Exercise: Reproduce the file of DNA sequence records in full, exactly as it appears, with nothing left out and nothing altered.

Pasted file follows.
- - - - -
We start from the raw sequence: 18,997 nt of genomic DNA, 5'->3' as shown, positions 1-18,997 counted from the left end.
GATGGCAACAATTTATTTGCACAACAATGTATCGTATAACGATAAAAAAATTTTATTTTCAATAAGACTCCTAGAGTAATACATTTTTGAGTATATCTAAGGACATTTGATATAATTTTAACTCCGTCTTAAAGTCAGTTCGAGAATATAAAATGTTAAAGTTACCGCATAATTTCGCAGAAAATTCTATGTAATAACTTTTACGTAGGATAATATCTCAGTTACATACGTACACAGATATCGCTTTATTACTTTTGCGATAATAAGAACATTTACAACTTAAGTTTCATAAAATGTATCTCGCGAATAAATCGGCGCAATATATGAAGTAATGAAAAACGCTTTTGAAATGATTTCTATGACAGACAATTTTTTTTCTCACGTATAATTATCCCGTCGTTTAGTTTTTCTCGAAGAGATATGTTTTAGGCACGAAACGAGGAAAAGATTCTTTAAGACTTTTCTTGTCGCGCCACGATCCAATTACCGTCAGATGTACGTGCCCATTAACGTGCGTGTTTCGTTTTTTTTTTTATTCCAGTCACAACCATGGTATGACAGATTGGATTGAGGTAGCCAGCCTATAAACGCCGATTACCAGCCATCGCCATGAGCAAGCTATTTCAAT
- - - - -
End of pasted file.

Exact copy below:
We start from the raw sequence: 18,997 nt of genomic DNA, 5'->3' as shown, positions 1-18,997 counted from the left end.
GATGGCAACAATTTATTTGCACAACAATGTATCGTATAACGATAAAAAAATTTTATTTTCAATAAGACTCCTAGAGTAATACATTTTTGAGTATATCTAAGGACATTTGATATAATTTTAACTCCGTCTTAAAGTCAGTTCGAGAATATAAAATGTTAAAGTTACCGCATAATTTCGCAGAAAATTCTATGTAATAACTTTTACGTAGGATAATATCTCAGTTACATACGTACACAGATATCGCTTTATTACTTTTGCGATAATAAGAACATTTACAACTTAAGTTTCATAAAATGTATCTCGCGAATAAATCGGCGCAATATATGAAGTAATGAAAAACGCTTTTGAAATGATTTCTATGACAGACAATTTTTTTTCTCACGTATAATTATCCCGTCGTTTAGTTTTTCTCGAAGAGATATGTTTTAGGCACGAAACGAGGAAAAGATTCTTTAAGACTTTTCTTGTCGCGCCACGATCCAATTACCGTCAGATGTACGTGCCCATTAACGTGCGTGTTTCGTTTTTTTTTTTATTCCAGTCACAACCATGGTATGACAGATTGGATTGAGGTAGCCAGCCTATAAACGCCGATTACCAGCCATCGCCATGAGCAAGCTATTTCAAT